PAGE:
Children Of The Apocalypse

In the end, not many cared much about what happened to David Koresh or those adult devotees who shared his fiery apocalypse. The cry that welled up in the nation's throat, from the president, from the FBI, was this: pity the innocent children! Altogether, at least 17 of them presumably perished with their parents. Seven had been sired by Koresh, the failed messiah. They were to be the firstborn of a new Davidic line, heirs of his polygamous kingdom. An additional 21 children left the compound during the 51-day siege; most are now orphans.

How could mothers permit their children to die? Did Koresh envision the death of these innocents? Or did he, as some FBI officials believe, merely use them as pawns in his negotiations? To some experts on the family, the parents in Koresh's cult were unusual in only one respect: they did not accept the norms of postmodern child rearing, which prizes the rights, autonomy and personality development of children. But, says Edward Shorter, a University of Toronto specialist in the history of the family, they "were typical of Bible-belt parents" whose equally valid child-rearing practices-spare the rod, spoil the child--continue a tradition that dates to the Puritans. Such parents, he observes, feel "a responsibility to guarantee eternal life for their children" and a mandate "to keep them from the hands of Satan."

Like other cults, the Branch Davidians saw themselves as family. Adult members deified Koresh as God's prophet, subsumed their lives to his vision of immortality and-from a psychoanalytical perspective-idealized him as their own omnipotent parent. Dr. Jerry Weiner, a professor of psychiatry at George Washington University, finds it implausible to suppose, as the FBI apparently did, that the maternal instincts of cult members "would put the safety of their children above loyalty to their leader. The two were seen as synonymous. We've had this with Eastern cults and with Jim Jones."

Jim Jones was clear about the children under his sway. During the Jonestown massacre in 1978, he reportedly insisted, "We must take care of the babies first" with a dose of poisoned punch. There is as yet, however, no hard evidence that the Branch Davidians contemplated mass suicide. The more likely interpretation, says Douglas Besharov, a specialist in family issues at the American Enterprise Institute in Washington, D.C., is that they wanted their children to share Koresh's fate "because God commanded it or because this was the way to salvation." The difference is between taking one's own life and standing selflessly by one's spiritual leader. The result is the same.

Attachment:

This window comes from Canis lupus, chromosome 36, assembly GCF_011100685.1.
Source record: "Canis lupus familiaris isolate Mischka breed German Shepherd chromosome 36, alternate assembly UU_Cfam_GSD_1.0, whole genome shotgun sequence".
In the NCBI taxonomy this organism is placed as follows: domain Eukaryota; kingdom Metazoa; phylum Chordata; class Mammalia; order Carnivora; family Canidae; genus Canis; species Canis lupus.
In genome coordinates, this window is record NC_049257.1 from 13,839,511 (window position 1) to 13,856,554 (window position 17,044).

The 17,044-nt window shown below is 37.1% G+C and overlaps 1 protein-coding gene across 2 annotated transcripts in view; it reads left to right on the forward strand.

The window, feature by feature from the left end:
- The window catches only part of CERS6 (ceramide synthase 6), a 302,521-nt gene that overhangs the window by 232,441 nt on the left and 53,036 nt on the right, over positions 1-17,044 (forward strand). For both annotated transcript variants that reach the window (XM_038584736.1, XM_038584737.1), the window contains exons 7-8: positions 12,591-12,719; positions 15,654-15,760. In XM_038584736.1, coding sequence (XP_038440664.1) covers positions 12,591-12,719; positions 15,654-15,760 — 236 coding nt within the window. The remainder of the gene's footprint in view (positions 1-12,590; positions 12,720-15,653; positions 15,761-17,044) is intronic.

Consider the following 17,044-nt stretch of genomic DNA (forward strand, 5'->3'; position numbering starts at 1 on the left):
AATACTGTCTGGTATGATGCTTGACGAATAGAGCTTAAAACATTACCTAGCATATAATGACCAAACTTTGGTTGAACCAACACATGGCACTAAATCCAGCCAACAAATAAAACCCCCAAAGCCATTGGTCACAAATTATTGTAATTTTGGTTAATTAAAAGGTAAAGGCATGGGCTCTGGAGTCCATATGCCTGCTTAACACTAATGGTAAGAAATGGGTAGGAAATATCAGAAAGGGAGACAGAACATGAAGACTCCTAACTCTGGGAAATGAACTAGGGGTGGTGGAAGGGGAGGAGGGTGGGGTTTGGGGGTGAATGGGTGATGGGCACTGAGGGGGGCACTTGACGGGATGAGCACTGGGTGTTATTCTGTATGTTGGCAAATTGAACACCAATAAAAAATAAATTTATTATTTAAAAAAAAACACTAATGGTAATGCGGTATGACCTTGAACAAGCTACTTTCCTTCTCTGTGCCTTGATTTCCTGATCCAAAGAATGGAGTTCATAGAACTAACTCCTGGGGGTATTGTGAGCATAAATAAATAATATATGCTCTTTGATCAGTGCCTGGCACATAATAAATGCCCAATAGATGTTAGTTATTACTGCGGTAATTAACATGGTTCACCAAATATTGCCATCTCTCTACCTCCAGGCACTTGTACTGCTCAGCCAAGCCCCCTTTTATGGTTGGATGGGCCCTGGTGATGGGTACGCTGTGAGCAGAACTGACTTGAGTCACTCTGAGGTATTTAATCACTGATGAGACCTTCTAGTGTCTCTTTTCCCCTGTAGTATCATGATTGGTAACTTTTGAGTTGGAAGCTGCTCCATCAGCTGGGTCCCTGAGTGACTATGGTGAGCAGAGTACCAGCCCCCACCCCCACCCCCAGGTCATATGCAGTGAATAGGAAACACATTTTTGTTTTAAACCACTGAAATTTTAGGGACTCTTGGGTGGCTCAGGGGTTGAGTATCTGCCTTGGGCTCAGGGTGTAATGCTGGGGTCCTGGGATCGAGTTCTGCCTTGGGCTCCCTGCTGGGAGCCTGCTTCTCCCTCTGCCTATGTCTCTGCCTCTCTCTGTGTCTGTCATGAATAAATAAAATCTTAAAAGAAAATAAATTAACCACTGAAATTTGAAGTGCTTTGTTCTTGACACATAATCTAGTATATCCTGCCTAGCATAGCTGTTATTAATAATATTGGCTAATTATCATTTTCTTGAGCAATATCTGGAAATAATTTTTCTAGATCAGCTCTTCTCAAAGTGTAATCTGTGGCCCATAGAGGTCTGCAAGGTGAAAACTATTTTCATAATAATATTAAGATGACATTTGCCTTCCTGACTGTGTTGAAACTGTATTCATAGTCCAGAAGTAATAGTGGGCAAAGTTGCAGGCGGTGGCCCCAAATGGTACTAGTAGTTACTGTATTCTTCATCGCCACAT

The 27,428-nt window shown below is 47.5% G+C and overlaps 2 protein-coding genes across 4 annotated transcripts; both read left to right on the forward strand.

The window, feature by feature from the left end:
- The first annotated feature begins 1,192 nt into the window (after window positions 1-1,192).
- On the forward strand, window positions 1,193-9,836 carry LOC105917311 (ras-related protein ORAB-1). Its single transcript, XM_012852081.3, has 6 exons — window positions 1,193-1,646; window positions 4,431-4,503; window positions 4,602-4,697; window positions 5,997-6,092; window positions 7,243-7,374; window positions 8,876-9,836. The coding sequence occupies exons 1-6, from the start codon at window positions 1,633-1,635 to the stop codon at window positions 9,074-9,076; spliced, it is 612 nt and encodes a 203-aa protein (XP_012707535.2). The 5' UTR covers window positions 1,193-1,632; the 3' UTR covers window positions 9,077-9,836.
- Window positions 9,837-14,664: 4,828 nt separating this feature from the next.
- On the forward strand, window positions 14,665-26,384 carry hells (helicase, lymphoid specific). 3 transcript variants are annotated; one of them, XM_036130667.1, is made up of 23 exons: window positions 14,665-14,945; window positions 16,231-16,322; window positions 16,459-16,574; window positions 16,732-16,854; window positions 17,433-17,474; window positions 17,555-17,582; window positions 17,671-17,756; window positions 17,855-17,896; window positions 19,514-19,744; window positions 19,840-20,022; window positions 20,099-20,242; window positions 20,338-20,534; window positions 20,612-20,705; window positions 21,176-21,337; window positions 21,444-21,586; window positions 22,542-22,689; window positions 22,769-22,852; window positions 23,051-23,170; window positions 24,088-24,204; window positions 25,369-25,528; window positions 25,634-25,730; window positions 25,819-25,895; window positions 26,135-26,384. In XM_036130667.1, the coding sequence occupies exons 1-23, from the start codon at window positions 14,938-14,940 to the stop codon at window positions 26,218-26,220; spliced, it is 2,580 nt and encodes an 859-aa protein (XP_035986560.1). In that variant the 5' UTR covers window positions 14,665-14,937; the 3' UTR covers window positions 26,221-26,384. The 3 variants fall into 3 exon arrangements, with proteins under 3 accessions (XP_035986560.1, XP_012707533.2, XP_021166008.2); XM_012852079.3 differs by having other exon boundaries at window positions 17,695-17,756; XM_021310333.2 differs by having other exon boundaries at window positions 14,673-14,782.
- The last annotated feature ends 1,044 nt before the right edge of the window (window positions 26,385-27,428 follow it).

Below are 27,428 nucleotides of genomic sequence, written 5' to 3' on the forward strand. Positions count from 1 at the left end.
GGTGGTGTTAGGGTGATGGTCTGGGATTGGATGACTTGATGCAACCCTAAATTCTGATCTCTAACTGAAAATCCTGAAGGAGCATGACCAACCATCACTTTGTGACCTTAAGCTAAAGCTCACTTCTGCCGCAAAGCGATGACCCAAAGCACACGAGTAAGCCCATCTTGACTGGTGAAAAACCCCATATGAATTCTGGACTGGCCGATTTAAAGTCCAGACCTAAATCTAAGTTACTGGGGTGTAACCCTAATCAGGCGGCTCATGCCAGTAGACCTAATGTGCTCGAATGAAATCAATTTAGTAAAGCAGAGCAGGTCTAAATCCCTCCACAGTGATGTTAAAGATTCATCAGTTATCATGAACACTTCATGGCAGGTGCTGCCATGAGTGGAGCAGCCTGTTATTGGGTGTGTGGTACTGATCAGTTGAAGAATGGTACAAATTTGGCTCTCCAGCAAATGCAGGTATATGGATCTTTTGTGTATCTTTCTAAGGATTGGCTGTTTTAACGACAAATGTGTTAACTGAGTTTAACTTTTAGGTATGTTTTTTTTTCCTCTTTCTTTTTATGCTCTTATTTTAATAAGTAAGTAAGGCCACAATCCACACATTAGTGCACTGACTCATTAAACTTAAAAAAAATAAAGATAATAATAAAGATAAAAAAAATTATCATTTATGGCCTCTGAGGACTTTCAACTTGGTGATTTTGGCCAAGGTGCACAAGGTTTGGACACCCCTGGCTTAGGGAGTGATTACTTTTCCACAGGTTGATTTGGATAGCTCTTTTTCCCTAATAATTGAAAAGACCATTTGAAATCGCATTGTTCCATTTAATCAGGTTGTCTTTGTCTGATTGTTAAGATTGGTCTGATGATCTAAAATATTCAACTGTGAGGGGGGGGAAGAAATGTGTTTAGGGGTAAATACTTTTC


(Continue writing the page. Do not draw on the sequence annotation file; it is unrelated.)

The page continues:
Koresh was never clear about the children in his midst. In March, according to the FBI, he said, "Children are like hostages because they're too young to make decisions." Koresh's remark could mean either that he saw them literally as hostages or that he felt paternally responsible for them as religious patriarch of the clan. "We've become so secular in our thinking," says Besharov, "that we forget that some people, however much they pervert religion, truly believe."

Indeed, from the Jewish defenders at Masada, who executed their wives and children rather than leave them hostage to the Romans, through the early Christian martyrs down to the 16th-century wars of religion, faith has inspired many believers to die rather than capitulate to the agents of the secular law. Had Koresh believed in reincarnation he might well have imagined himself to be John of Leiden, a crazed Anabaptist who, at 25, proclaimed himself "King of Zion" and transformed the German town of Munster into a communal theocracy in 1534. Much like Koresh, John took multiple wives in the hope of establishing a new race of "Israelites," then fell after a siege. His captors dismembered him with redhot pincers.

But Koresh confused his own besiegers by seeming quite normal-if calculating-at times. His devotion to rock music and to his Camaro suggested that he was not wholly preoccupied with living out a personal Armageddon. Psychiatrist Robert Jay Lifton of the City University of New York sees two "relatively autonomous selves" in Koresh: the "earthbound" self who sent out word that he wanted to negotiate a book contract, and a stronger, apocalyptic self "consumed by Armageddon and his role in it." The FBI's siege, Lifton believes, "enabled Koresh to confirm and intensify his most extreme fantasies of final battle-and assume martyrdom and immortality." It was, it seems, also a collective consummation, one visited upon the guilty and the innocent, the mature and those too young to object.